Unlike the fuel tank and the pressurant sphere, the Delta II’s rocket nozzle is made of the metal columbium, which is mechanically weak but can withstand high temperatures. The ORSAT model showed the rocket nozzle being heated quickly, then cooling quickly and eventually falling to the ground at a speed of about 33 feet a second (compared to the impact speed of the heavier tanks, 260 feet a second). As the nozzle approached the ground, it was already at air temperature. “Our research has shown that the material does survive reentry,” wrote Johnson in a NASA report, “and that it ‘floats’ down, landing approximately 30 minutes after the steel tank impact and 500–600 kilometers uprange.”
What about the piece of mesh that hit Lottie Williams: Had it also been shed from a Delta II? Williams has never loaned the object to NASA, but she did send a fragment to the Center for Orbital and Reentry Debris Studies, which concluded that its composition is consistent with Delta II insulation. Because the mesh has no identifying marks or numbers, though, it cannot be proven to have come from a particular rocket. Still, the “circumstantial evidence is highly convincing,” says Johnson, who points out that the mesh’s location and time of landing are consistent with the 1997 Delta II reentry.
When an object reenters the atmosphere and breaks up, the debris is scattered along a field, or footprint, with lighter fragments landing near the “heel” of the footprint and heavier objects traveling farther downrange toward the “toe”; this explains why Williams’ mesh floated down in Oklahoma, far uprange of the heavier pieces that plowed into Texas. The ballistics characteristics of the heavy pieces also ensure that they’ll travel at a higher velocity—and reach the ground sooner—than the lighter pieces.
Lottie Williams wasn’t happy with these results, however. “I was thinking I had something celestial,” she told the Tulsa World reporter. “And here I got something man-made.”
The ORSAT model can accurately predict entry heat loads on falling objects because it factors in the actual processes at work. In contrast, the idea that air friction is the cause of reentry heat is persistent but misleading.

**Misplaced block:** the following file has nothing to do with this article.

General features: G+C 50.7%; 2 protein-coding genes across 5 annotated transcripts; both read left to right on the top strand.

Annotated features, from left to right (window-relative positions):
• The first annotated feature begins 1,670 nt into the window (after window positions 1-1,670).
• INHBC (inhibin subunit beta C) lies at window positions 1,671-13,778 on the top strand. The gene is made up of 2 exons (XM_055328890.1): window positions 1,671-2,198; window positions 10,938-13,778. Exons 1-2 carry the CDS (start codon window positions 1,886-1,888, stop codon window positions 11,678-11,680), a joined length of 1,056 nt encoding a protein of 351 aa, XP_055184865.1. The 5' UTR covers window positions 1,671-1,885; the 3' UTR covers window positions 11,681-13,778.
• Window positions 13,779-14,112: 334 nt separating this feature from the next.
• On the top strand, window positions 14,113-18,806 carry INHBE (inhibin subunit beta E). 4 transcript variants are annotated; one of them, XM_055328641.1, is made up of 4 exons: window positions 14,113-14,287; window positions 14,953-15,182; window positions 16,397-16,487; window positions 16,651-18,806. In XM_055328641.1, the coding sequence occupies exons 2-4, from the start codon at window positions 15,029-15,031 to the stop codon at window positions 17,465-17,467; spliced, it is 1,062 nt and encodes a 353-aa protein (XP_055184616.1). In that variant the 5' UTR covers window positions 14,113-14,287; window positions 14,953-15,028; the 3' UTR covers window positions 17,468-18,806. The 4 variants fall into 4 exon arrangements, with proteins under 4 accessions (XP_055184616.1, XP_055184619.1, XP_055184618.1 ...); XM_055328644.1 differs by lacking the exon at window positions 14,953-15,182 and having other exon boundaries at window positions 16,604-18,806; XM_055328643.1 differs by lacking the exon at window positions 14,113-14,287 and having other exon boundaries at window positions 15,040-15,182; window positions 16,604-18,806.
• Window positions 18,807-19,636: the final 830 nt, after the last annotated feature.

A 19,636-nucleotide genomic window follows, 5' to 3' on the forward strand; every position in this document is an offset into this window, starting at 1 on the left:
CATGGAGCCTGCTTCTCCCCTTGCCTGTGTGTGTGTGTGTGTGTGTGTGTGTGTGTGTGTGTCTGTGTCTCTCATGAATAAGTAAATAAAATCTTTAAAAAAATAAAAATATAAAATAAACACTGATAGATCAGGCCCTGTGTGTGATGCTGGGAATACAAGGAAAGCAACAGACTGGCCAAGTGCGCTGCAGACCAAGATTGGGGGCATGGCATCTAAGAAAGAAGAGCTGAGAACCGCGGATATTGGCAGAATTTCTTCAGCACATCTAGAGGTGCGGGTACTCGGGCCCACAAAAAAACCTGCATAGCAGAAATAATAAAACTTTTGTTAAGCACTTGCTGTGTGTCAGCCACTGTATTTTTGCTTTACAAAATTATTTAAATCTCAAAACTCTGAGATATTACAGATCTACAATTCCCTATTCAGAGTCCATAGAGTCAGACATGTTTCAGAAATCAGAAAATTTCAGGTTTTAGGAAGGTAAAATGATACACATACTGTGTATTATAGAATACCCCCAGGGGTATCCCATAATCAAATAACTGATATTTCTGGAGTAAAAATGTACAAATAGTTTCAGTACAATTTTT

Atmospheric entry heating of man-made objects was first noted in 1944, when Nazi Germany’s V-2 rocket warheads hit the atmosphere over London at about 6,000 mph. As they reentered, compression-induced shock waves heated the air ahead of the plunging warheads enough to prematurely detonate the explosives inside. German engineers solved the problem by lining the warheads with plywood to serve as a heat shield.
But after the Bell X-1 rocketplane made its sound-barrier-breaking flight on October 14, 1947, confusion began to set in about atmospheric heating. The X-1 and other high-speed aircraft, such as the North American X-15, which first flew in 1959, faced severe thermal environments. Supersonic air rubbing across the aircraft’s outer skins created frictional heating, which had to be endured or actively cooled. And from then on, the notion of atmospheric heating was indelibly linked with air friction in media explanations and thus in the public mind.
But air friction has little to do with the process that heats objects entering Earth’s atmosphere. The key source of the heating is compression: Air molecules in front of an incoming object can’t move out of the way fast enough, so they pile up, or compress, which makes them very hot. The air molecules get “aggravated,” as the late Max Faget liked to say when he explained how he invented the heat shield for the spacecraft of NASA’s Mercury manned space program. Or as space engineer Jim Davis says: “This is due to the spacecraft performing work on the atmosphere like a piston in a cylinder.”
The air molecules caught up in the shock wave created by the incoming object can heat up to 11,000 degrees Fahrenheit, as hot as the surface of the sun. This heat reaches the reentering object mainly by conduction, as the superheated air molecules repeatedly strike its surface. At higher reentry speeds—say, when the U.S. Apollo manned space capsules returned from the moon at 25,000 mph—the compression-induced shock wave becomes so hot that it transfers much of its heat into the reentering object through direct thermal radiation. And at the speeds at which meteors hit Earth’s atmosphere, up to 150,000 mph, nearly all of the heat transfer is through radiation.
Understanding how objects break up and scatter in the atmosphere is a relatively new science for NASA, but one with a wide range of applications. During space shuttle launches, for example, the external fuel tank, which weighs 44 tons empty, hits the atmosphere an hour or so after launch and breaks apart, with metal fragments scattering along a footprint in the Atlantic Ocean. Mission planners must place the entire footprint in a region that sees little commercial sea and air traffic, and for some launches, planners had difficulty finding a big enough dumping ground. But then a Lockheed Martin computer analysis showed that the external tank was breaking up at a substantially lower altitude than first estimated and the pieces were scattering over a correspondingly smaller area. Once the computer prediction was confirmed by direct observation, shuttle mission planners had more leeway in calculating where the remnants of the tank could plunge.